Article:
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The weather turned out to be…not so peachy. It was grey and spitting rain, but luckily it turned out to be the last day before the really cold front hit. So at nine AM, I met my students, who are really now more like my friends, to bicycle out to the park. There were more students than bikes, so I took one of the more petite students on the rack on the back of my bike.

A lot of people here get around like that, with one person pedaling and another person balancing on the back or in the physics-defying position in front of the pedaler hunched over the frame’s top bar. Sometimes both.

I felt a little like a mom, trying to drive really carefully so that I didn’t inadvertently kill one of my students and get sued for the millions I surely have stashed away in the secret foreigner bank. The student, Anna, did not in fact die, nor did I, and in fact, she was rather excited to be chauffeured on the back wheel of her teacher’s bike.

After a few problems with directions, we ended up at Pishan at the foot of a temple on a hill that I’ve seen for the past year and never known how to get to. Linda and a few classmates were already there with bags filled of skewers and rented grills.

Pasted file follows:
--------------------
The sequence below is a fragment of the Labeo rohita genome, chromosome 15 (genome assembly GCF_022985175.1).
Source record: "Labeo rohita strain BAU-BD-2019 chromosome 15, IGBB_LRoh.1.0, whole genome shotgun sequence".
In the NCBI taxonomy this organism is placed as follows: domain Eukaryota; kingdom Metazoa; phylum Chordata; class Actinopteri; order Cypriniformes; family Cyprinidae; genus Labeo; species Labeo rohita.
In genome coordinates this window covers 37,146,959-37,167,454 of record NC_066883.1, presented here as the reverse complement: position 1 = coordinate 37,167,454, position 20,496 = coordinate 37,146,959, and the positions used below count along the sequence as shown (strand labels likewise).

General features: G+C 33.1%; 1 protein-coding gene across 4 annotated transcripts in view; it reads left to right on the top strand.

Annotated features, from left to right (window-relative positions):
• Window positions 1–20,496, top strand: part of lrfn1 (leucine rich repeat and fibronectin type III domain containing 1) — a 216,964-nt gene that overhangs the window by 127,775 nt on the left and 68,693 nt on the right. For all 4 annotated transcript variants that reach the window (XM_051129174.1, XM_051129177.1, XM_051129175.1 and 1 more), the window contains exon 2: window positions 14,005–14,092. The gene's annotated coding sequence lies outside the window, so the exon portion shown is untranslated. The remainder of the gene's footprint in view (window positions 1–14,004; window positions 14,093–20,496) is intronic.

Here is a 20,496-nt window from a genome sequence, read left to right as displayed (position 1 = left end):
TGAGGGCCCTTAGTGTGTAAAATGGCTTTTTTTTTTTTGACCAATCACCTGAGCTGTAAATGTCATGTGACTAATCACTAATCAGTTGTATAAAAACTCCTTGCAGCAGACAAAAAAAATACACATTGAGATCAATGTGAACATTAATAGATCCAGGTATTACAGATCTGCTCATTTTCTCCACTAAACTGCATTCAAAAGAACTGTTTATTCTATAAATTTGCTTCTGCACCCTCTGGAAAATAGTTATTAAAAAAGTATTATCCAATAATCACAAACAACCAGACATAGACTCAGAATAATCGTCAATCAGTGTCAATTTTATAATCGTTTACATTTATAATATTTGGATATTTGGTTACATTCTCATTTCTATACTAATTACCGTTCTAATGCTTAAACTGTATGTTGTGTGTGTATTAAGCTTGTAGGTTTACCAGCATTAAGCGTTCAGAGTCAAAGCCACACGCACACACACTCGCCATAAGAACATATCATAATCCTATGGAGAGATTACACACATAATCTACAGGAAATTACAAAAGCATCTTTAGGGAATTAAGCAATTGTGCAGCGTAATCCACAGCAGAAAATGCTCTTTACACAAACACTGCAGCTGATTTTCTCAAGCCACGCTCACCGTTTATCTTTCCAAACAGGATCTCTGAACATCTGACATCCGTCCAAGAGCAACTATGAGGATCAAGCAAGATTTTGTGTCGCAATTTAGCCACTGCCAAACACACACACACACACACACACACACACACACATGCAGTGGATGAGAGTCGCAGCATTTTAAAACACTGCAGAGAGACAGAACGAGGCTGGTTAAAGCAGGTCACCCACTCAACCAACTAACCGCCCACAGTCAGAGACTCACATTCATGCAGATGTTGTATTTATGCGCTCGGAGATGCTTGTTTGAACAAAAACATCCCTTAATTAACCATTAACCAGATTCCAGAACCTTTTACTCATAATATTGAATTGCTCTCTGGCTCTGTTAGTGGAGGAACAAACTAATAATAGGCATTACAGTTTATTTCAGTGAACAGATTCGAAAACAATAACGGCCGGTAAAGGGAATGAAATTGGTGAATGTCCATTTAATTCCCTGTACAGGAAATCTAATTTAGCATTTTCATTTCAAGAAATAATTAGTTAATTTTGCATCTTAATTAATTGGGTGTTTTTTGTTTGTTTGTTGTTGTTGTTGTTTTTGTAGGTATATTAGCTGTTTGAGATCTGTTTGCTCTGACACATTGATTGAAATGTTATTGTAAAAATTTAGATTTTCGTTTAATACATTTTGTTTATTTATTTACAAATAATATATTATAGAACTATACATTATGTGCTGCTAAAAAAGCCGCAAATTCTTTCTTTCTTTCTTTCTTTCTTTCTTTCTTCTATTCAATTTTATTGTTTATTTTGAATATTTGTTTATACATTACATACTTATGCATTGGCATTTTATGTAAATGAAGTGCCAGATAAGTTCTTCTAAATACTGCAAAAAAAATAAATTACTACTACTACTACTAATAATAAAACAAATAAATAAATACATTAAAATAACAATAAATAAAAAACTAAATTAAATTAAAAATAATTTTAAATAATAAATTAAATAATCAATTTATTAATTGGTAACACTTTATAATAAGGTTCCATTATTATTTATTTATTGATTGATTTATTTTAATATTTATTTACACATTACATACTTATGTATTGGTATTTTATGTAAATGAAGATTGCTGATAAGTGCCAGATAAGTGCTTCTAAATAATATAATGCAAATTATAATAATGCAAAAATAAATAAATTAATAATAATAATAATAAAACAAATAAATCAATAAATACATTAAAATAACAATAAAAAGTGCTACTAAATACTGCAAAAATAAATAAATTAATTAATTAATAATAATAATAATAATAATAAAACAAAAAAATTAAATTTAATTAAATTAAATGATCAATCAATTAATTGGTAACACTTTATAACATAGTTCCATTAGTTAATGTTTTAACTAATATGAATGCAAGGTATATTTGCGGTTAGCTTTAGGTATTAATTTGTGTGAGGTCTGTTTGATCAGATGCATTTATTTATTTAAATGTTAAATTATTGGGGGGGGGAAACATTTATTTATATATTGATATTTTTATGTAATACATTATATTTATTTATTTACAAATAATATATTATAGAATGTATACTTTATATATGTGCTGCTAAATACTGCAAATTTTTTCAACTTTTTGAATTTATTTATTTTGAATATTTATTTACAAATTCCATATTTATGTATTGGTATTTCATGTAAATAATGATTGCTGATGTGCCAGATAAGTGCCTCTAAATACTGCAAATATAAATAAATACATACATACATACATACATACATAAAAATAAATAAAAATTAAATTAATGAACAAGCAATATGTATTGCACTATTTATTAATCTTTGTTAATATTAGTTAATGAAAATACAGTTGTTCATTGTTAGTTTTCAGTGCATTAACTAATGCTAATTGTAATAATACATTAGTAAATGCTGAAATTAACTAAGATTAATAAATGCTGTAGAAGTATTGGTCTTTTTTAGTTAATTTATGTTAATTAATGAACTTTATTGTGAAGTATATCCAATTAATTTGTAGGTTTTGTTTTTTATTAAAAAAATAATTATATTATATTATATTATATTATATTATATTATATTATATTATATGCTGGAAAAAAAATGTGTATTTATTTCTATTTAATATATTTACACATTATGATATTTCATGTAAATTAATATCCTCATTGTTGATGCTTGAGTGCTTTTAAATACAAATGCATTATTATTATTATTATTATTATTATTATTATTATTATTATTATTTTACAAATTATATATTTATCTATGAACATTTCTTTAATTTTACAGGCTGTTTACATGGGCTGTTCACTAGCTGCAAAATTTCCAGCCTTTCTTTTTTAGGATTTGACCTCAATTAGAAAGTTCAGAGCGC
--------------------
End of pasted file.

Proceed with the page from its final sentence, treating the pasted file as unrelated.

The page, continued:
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Barbeque, or 烧烤 shaokao, is a different beast than it is in America. Barbeque here isn’t burgers, it’s small skewered chunks of fatty meat, skewered veggies, mystery hot dogs, corn, and niangao. (If you go to shaokao restaurants you can also get squid, cartilage, and a variety inner organs skewers.)

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The skewered foods are brushed in oil (can’t have food without oil in China!) and then coated with a spice mix (chilli powder, cumin, salt, MSG). It’s a popular late night meal/snack/activity and it goes great with cold beer.